The Mallard is the prototypical duck species of the Northern Hemisphere. It is the most abundant and widely distributed of the Anatinae, ranging from the Arctic to the subtropics in Europe, Asia, and North America. On the latter continent it reaches its zenith of abundance in mid-America between the Appalachian and Rocky Mountains (Bellrose 1976). The species winters throughout Texas, abundantly in some areas in the northern half, uncommonly to rarely in the southern third, and is a locally common breeder in some sectors (Lockwood and Freeman 2004). Well known as a wild bird, the Mallard is also familiar over a vast area because of occurrence of domesticated strains and self-tamed unconfined wild birds (Palmer 1976).
Because of this mix of wild and domesticated stock, it was sometimes difficult for atlasers to evaluate the status of birds found in or near heavily populated centers. This dilemma was emphasized by Pulich (1988) for the urban areas of Dallas and Tarrant counties, where some birds are the descendants of domestic stock that went wild. He feels most, if not all, nesting records from some areas of north central Texas may be Mallards diluted with domestic brood stock. The Texas Parks & Wildlife Department has in the past released in several counties, particularly in eastern Texas, brood stock reared from captive birds. Perhaps fortunately these releases faded out rapidly (fide C. Stutzenbaker).
DISTRIBUTION. Mallards were found in 226 survey blocks during the TABB project field work in 1987-1992. Broken down by physiographic regions, their distribution was: Staked and Pecos Plains (38%); Red Rolling Plains (26%); Glaciated Coastal Prairies (9%); Osage Plains (8%); Edwards Plateau (6%); Chihuahuan Desert and Mexican Mountains of Texas (5%); West Gulf Coast Plain (4%); Texas Coastal Prairies (3%); South Texas Brushlands (1%). Confirmation (CO) of nesting was made in 36% of the occupied quadrangles, and of those 42% occurred in the Staked and Pecos Plains and 20% in the Red Rolling Plains of the northwestern sector. Other than the Glaciated Coastal Prairies of the eastern sector (16%), the remaining confirmations were fairly well distributed throughout the other regions. No confirmed breeding records were from the South Texas Brushlands.
SEASONAL OCCURRENCE. Departure of the Mallard from its wintering areas begins in late February or early March (Palmer 1976), and nesting begins over much of its vast breeding range between 10 April and 30 April (Bellrose 1976). During the TBBA project, dates of nests with eggs ranged from 17 April (latilong 33096-A6) to 29 June (latilong 33101-F6), and recently hatched young as late as 8 August (latilong 35101- A5). A nest found 18 April (latilong 34102-H2) contained four Mallard and 12 teal eggs. These dates may be compared to Oberholser (1974) who gave an early egg date of February and small young of 11 August. Seventy-six percent of all confirmations of nesting were based on observations of broods and/or fledglings.
BREEDING HABITAT. The Mallard will accept waters of almost any kind for breeding and is catholic in its selection of nest sites, preferring upland to marsh. Critical are the presence of shallow-water feeding areas and availability of suitable nest sites. Studies show that nearly half of Mallard nests are located in vegetation between 33 and 61 cm (13 and 24 in) tall, two-thirds concealed on all four sides and about half also concealed from above (Johnsgaard 1975). Such concealment complicated nest-finding for atlasers as often a brooding hen would not reveal her presence until almost trod upon. Most nests are built within 91 m (100 yds) of water; however, the Mallard (and other ducks) may fly as far as 5 to 8 km (3 to 5 ml) from water areas in order to reach choice nest cover (Bellrose 1976). Recent programs involving artificial nesting structures show a high rate of occupancy and nesting success by Mallards (Ray and Higgins 1993).STATUS. The playa lakes region of the southern High Plains is the principal area of Mallard production in Texas. The species has been recorded in summer in all 26 counties of the Panhandle and nesting confirmed in all but five (Seyffert 1985). Breeding surveys conducted in 12 of the southwestern counties disclosed as many as1,528 broods and 10,048 ducklings (expanded data) produced in the best season of a 4-year study (Traweek 1978). A more recent study (1988-92) covering the western two-thirds of the High Plains from the northern Panhandle to south of Lubbock found Mallard breeding pairs the most abundant of 15 species of duck, the mean 0.14 pairs/km (Ray, J.D., H.W. Miller, and B.D. Sullivan, pers. comm.).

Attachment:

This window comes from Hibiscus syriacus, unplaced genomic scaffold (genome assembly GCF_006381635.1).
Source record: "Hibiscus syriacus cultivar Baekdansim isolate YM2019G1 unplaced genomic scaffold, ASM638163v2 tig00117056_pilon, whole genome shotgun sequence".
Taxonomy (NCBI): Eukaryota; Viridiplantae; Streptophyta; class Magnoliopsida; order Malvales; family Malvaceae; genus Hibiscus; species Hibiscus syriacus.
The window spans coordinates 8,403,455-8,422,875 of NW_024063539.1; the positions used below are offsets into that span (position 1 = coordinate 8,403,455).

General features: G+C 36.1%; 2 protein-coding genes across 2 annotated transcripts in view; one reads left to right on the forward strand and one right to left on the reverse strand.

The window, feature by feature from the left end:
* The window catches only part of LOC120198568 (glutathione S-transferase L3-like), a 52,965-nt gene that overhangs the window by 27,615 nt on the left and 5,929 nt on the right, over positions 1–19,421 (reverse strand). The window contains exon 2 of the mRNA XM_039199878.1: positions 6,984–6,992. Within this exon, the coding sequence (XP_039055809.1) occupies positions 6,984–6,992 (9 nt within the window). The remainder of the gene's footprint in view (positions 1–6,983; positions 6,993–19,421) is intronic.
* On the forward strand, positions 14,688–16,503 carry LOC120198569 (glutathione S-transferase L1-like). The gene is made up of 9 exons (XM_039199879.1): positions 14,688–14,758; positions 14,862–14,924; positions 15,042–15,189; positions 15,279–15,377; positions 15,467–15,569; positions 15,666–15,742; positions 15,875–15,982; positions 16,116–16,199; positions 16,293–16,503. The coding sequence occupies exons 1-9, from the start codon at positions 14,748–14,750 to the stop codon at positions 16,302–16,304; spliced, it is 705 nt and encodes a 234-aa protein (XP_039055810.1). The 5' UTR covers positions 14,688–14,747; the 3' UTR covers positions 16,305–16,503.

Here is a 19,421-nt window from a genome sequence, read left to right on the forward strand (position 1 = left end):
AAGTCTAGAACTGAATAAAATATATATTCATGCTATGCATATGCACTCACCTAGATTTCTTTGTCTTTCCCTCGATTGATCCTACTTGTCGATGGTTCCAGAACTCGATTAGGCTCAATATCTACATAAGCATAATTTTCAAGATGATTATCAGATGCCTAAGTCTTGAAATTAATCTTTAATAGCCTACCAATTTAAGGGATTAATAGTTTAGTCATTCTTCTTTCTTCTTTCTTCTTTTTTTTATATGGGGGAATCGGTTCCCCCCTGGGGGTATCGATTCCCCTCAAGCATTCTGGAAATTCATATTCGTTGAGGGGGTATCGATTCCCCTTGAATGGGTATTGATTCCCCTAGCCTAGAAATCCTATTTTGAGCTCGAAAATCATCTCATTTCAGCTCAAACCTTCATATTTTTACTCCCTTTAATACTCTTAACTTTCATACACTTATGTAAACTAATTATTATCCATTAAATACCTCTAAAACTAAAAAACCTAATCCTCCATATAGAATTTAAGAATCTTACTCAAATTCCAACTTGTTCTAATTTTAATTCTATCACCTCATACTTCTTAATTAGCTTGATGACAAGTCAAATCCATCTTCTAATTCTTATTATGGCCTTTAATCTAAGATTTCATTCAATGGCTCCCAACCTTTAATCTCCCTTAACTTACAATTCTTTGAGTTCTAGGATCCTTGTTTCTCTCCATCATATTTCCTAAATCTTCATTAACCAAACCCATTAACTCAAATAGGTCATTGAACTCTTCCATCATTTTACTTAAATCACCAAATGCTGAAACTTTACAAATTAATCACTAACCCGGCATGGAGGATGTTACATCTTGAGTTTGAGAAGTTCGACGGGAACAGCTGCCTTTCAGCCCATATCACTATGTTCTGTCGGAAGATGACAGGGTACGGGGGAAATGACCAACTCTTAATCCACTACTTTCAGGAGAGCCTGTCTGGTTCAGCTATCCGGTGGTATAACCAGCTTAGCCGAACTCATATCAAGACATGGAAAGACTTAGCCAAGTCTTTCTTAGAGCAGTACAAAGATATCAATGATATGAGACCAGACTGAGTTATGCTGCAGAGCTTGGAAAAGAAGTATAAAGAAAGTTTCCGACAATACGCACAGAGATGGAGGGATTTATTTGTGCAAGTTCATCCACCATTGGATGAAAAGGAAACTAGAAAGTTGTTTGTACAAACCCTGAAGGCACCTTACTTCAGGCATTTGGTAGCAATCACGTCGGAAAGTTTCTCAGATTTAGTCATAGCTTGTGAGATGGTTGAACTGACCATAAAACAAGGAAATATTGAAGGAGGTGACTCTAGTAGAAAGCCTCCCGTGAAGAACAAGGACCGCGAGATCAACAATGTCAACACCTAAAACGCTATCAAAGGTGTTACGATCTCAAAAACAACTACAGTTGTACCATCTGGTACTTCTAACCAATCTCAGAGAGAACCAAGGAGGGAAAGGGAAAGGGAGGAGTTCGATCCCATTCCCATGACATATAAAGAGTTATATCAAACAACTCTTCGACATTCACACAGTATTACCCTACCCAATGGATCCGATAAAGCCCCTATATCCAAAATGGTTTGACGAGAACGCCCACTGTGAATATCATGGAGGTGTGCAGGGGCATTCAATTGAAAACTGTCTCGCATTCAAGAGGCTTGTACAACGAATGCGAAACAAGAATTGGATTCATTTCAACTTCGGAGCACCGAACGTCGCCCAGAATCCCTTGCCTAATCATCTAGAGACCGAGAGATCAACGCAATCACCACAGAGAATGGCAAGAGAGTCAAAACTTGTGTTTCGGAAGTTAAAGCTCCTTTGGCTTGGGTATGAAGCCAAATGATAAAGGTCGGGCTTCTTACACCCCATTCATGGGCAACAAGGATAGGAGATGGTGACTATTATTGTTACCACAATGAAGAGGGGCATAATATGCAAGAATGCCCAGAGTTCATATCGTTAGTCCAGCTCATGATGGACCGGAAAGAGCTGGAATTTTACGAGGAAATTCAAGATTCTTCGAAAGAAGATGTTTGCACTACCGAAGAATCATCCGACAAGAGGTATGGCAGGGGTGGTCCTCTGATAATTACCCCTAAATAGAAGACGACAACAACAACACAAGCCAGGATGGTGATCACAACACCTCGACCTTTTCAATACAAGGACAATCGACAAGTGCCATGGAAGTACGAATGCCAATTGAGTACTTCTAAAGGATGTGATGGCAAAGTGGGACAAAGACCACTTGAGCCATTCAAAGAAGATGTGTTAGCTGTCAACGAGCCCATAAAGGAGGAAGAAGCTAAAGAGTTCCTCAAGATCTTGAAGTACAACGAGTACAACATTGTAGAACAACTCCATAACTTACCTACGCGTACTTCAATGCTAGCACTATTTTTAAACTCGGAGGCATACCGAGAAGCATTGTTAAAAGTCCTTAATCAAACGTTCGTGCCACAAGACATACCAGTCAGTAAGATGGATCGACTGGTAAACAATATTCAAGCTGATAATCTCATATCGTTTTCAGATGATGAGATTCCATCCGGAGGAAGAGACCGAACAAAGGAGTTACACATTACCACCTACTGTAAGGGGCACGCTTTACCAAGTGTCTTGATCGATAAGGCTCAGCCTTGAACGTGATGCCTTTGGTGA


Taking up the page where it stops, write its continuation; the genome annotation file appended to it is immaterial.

Yearly waterfowl production fluctuates widely, for playas in their natural state are intermittent systems that normally experience dry periods in summer months, usually in 3 of every 5 years. Lowered biomass in drier years, alteration of playa area for farming or grazing purposes and lowering of the Ogalalla aquifer by over- pump- ing are all negative factors for waterfowl production (Bolen et al 1979). The Conservation Reserve Program (CRP) has helped in offsetting these detrimental practices by providing grassland cover for breeding waterfowl around playas (Berthelsen et a! 1991).
In north central Texas, the Mallard is thought to have increased over the last 20 years, a phenomenon possibly attributable to a reduction of habitat in east Texas and an increase in permanent impoundments (Pulich 1988).
In summary, the TBBA project discovered a greater presence and density of the Mallard in the northwestern sector of the state than revealed by Oberholser (1974), and outside of the north central sector, a pronounced reduction in most other areas, particularly along the coast.
Text by Kenneth D. Seyffert (Posted with updates 2006).
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